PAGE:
Get breaking news alerts via email

Click here to manage your alerts
(Keith Johnson | Tribune file photo) Hillary Maxwell (right) and her daughter Makaela paint wine bottles at Paint Mixer in Salt Lake City, November 7, 2013. Paint Mixer gives participants in certain classes the opportunity to enjoy a glass of wine or beer under a special education liquor permit offered through the state.
Utah liquor commission may tighten rules on booze education
Alcohol » Until new rules are adopted, all future education permits are on hold.
First Published Jan 28 2014 08:50 am • Last Updated Jan 28 2014 09:29 pm

For several years, culinary schools, restaurants and even grocery stores in Utah have been able to offer alcohol classes and tastings, thanks to an educational liquor permit offered through the state.

But in recent months, as more non-food-industry businesses — such as painting studios — have requested the educational liquor permits, it has raised red flags for the Utah Department of Alcoholic Beverage Control (UDABC).

Join the Discussion
Post a Comment

On Tuesday, the state liquor commission said a new set a rules to help the state govern these educational permit holders was in order. Some of the issues that will likely be addressed in the rules include:

• Quantity and portion size of drinks.

• Server training.

• Educational qualifications or certification.

• Hours of operation.

• Preventing minor consumption.

• Proximity to churches and schools.

• Liability insurance.

story continues below
story continues below

All that information will help staff and the liquor commission "decide if something is truly educational," Nina McDermott, director of compliance, licensing enforcement, told the board during its monthly meeting in Salt Lake City.

Until the rules are adopted, probably in a month or two, all future education permits are on hold.

"We won’t consider any new applicants until we adopt the new rules," said Board Chairman David Gladwell.

The topic of educational permits also came up last week at the UDABC’s Advisory Board meeting, made of up restaurant and bar owners. During the meeting, Chairman Fred Boutwell, with Gastronomy, said businesses with educational permits should be required to follow the same alcohol laws as restaurants and bars, which face stiff fines for mistakes.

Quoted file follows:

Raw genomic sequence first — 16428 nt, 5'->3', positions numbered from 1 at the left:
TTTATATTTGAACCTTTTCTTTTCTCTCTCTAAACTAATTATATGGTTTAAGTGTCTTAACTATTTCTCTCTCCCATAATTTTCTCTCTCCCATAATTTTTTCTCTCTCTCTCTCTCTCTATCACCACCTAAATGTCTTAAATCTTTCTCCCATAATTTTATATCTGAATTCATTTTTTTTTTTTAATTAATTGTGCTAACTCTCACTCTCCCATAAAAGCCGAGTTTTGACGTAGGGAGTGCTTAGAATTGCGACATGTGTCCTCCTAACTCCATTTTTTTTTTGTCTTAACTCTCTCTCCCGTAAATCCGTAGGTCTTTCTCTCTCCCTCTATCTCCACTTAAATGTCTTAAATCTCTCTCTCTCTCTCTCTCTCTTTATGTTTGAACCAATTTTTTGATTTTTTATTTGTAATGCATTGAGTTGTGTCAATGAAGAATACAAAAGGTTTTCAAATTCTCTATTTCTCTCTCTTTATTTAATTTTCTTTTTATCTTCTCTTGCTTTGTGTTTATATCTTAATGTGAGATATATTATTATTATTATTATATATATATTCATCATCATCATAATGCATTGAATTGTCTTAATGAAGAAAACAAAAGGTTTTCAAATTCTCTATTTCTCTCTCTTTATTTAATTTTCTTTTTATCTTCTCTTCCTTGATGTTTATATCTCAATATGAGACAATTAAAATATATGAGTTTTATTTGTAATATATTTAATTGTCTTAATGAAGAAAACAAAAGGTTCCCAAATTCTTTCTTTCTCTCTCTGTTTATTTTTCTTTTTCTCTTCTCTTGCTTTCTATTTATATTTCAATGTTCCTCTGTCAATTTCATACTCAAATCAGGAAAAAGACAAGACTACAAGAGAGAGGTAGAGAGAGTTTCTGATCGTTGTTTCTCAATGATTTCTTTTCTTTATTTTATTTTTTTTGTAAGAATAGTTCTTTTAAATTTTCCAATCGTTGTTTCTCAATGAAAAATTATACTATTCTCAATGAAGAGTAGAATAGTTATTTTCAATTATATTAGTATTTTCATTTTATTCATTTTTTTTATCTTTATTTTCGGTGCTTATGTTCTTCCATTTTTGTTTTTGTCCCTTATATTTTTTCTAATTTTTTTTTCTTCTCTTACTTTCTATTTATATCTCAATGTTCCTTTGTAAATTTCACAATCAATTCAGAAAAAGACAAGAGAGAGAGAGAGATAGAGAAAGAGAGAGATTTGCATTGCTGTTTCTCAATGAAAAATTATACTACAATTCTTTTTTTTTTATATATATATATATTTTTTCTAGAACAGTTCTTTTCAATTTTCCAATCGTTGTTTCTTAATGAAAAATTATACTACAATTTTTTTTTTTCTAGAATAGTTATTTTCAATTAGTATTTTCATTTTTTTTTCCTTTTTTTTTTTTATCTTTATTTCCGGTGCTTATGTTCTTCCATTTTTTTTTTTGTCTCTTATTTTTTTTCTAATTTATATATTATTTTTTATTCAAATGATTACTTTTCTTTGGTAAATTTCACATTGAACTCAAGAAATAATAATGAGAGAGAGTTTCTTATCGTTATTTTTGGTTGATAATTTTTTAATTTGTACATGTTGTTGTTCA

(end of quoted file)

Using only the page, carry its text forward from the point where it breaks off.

We want to make sure, he said, they’re not using the educational permits "in lieu of a retail license."

Owners of the painting and wine studios that seemed to prompt the discussion welcome more specific written rules — to a point.

"More guidance would be nice, but if they make it too restrictive, it won’t be helpful," said Candice Vasher, co-owner of Painting with a Twist, a painting studio that also offers wine education during some classes. Vasher said she opened the Murray painting studio about three years ago, but since obtaining an educational liquor permit in 2013, the business has taken off.

"Being able to sell wine," she said, "is huge."


Copyright 2014 The Salt Lake Tribune. All rights reserved. This material may not be published, broadcast, rewritten or redistributed.

Top Reader Comments Read All Comments Post a Comment
Click here to read all comments   Click here to post a comment

About Reader Comments

Reader comments on sltrib.com are the opinions of the writer, not The Salt Lake Tribune. We will delete comments containing obscenities, personal attacks and inappropriate or offensive remarks. Flagrant or repeat violators will be banned. If you see an objectionable comment, please alert us by clicking the arrow on the upper right side of the comment and selecting "Flag comment as inappropriate". If you've recently registered with Disqus or aren't seeing your comments immediately, you may need to verify your email address. To do so, visit disqus.com/account.
See more about comments here.
Staying Connected
Contests and Promotions
  • Search Obituaries
  • Place an Obituary

  • Search Cars
  • Search Homes
  • Search Jobs
  • Search Marketplace
  • Search Legal Notices

  • Other Services
  • Advertise With Us
  • Subscribe to the Newspaper
  • Access your e-Edition
  • Frequently Asked Questions
  • Contact a newsroom staff member
  • Access the Trib Archives
  • Privacy Policy
  • Missing your paper? Need to place your paper on vacation hold? For this and any other subscription related needs, click here or call 801.204.6100.